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Educational service provider Timecruiser is looking to slash its ongoing storage costs by overhauling its backup processes with de-duplication.

The vendor has deployed the technology as part of an effort to cut the cost of expensive RAID 6 hardware. By significantly reducing the amount of data it stores, Timecruiser is looking to shave almost a quarter of a million dollars off its hardware costs between now and 2010.

Timecruiser, which stores emails, course materials, and student coursework for around 80 U.S. colleges, currently backs up over 3 Tbytes of customer data on a regular basis. The Fairfield, N.J.-based company is required to store emails between one and three years, and academic data has to be kept for up to seven years, according to CTO James Wang.

The sheer volume of backups, along with expectations that data volumes are set to explode, had Wang keen to save on the costs of RAID 6 hardware. "The amount of [RAID 6] storage required to store all this historical data would be too great for us."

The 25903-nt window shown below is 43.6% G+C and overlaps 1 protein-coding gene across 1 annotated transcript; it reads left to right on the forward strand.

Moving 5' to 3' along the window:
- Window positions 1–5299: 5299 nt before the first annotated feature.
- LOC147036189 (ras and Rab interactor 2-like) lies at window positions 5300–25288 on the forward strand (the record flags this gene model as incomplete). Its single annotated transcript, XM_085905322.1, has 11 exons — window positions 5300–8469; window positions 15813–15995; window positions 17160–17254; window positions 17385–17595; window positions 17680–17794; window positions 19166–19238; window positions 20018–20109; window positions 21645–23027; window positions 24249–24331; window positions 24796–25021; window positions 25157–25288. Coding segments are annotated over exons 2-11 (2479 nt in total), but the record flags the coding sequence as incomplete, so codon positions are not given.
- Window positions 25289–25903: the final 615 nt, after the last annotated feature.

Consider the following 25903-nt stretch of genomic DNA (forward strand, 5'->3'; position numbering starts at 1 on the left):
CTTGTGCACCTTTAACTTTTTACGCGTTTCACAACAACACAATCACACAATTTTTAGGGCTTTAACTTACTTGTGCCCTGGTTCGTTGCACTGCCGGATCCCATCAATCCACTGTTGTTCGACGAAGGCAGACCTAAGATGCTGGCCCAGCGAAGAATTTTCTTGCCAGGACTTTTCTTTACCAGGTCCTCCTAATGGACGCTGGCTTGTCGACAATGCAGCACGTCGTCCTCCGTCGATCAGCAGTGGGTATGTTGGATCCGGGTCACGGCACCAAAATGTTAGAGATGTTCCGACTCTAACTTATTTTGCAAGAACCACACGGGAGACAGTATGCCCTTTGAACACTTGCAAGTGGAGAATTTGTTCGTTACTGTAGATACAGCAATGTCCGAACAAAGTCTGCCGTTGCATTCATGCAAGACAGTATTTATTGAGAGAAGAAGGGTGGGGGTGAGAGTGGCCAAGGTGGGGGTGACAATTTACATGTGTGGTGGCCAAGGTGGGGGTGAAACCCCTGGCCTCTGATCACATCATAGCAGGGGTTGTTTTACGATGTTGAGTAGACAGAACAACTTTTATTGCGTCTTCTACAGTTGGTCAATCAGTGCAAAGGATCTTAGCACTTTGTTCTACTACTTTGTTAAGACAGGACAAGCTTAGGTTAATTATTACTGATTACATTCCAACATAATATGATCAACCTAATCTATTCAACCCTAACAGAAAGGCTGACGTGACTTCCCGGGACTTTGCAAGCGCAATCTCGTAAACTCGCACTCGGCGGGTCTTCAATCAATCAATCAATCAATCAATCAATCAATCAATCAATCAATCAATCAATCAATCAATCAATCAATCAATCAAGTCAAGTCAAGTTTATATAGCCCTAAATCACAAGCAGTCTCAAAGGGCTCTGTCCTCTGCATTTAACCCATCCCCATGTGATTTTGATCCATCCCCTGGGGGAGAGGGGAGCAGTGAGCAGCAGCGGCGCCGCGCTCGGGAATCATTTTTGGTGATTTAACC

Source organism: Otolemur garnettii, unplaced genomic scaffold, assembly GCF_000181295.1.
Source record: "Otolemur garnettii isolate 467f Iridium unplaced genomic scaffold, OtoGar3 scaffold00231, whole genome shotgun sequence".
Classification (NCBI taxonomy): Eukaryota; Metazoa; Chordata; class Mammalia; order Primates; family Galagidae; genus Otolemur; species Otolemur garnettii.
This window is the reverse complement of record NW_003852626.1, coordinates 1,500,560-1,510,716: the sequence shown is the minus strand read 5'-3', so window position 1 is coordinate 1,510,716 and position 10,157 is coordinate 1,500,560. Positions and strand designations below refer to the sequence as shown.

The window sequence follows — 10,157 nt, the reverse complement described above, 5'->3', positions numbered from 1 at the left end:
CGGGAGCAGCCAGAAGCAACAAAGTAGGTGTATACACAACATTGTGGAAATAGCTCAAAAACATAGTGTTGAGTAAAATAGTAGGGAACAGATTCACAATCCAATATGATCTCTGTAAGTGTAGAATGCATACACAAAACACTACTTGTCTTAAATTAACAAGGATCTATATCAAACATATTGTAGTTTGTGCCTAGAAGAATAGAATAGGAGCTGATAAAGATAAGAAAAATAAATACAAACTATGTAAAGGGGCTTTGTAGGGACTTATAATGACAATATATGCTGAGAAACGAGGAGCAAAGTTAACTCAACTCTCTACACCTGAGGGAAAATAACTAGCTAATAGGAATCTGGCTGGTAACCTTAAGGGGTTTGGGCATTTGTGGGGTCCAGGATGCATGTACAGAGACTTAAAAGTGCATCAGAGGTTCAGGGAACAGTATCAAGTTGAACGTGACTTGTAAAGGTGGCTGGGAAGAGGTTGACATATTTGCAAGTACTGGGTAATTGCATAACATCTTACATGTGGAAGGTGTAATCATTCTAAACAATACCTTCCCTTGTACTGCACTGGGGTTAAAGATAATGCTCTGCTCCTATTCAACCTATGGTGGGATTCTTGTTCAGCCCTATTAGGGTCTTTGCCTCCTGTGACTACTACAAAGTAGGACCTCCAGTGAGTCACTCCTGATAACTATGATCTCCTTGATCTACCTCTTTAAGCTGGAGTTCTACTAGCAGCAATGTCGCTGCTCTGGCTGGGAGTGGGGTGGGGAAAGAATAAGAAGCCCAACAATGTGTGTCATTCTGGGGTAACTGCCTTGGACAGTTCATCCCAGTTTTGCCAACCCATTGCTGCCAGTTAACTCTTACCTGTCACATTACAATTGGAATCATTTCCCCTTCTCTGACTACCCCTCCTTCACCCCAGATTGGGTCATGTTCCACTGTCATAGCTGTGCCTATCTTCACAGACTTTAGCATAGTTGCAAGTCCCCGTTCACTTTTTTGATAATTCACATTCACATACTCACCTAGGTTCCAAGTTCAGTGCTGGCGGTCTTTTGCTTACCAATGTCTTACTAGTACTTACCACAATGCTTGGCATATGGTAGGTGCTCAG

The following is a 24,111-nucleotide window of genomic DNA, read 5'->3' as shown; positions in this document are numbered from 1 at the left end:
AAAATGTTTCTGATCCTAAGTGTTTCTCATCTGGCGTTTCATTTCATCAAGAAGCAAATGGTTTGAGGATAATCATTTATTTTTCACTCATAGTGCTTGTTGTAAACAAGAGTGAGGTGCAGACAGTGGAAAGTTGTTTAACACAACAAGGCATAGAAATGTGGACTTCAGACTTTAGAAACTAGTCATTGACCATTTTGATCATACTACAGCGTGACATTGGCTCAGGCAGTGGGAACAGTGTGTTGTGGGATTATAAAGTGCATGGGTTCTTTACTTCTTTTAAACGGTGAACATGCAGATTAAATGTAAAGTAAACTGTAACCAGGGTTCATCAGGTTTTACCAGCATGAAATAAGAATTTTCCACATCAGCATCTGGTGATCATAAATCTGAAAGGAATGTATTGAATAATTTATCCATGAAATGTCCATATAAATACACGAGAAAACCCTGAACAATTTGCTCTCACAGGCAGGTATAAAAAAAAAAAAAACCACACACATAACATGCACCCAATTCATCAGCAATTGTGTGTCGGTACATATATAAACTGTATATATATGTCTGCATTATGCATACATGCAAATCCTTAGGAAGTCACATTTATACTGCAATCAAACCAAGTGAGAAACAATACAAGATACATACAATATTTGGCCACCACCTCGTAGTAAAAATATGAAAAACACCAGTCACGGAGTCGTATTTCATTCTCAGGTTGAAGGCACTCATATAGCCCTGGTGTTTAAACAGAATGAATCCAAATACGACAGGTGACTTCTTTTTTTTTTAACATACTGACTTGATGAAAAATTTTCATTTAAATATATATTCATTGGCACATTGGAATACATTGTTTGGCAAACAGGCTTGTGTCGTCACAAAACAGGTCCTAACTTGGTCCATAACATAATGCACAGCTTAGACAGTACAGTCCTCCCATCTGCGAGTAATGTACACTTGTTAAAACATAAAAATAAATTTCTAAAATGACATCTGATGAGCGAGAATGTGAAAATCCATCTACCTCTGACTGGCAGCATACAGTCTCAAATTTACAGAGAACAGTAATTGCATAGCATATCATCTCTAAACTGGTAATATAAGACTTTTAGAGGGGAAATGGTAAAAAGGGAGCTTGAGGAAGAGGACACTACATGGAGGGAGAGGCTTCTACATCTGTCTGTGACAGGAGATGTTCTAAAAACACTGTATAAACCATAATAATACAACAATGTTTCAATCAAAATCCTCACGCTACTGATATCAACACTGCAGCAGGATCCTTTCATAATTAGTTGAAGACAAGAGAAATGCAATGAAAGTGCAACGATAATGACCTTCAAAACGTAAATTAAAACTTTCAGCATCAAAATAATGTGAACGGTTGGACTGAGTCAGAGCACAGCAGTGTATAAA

RAID 6 extends RAID 5's support for redundant arrays with additional parity to protect against the potential for multiple drive failures. (See Whats the Buzz I'm Hearing About RAID 6?) But even though RAID 6 is being deployed more widely than ever, the technology's cost per Mbyte comes at a premium, thanks to its requirement for an extra controller and at least four hard disks per instance. (See Capacity Considerations and Adaptec, Intel Team on RAID.)

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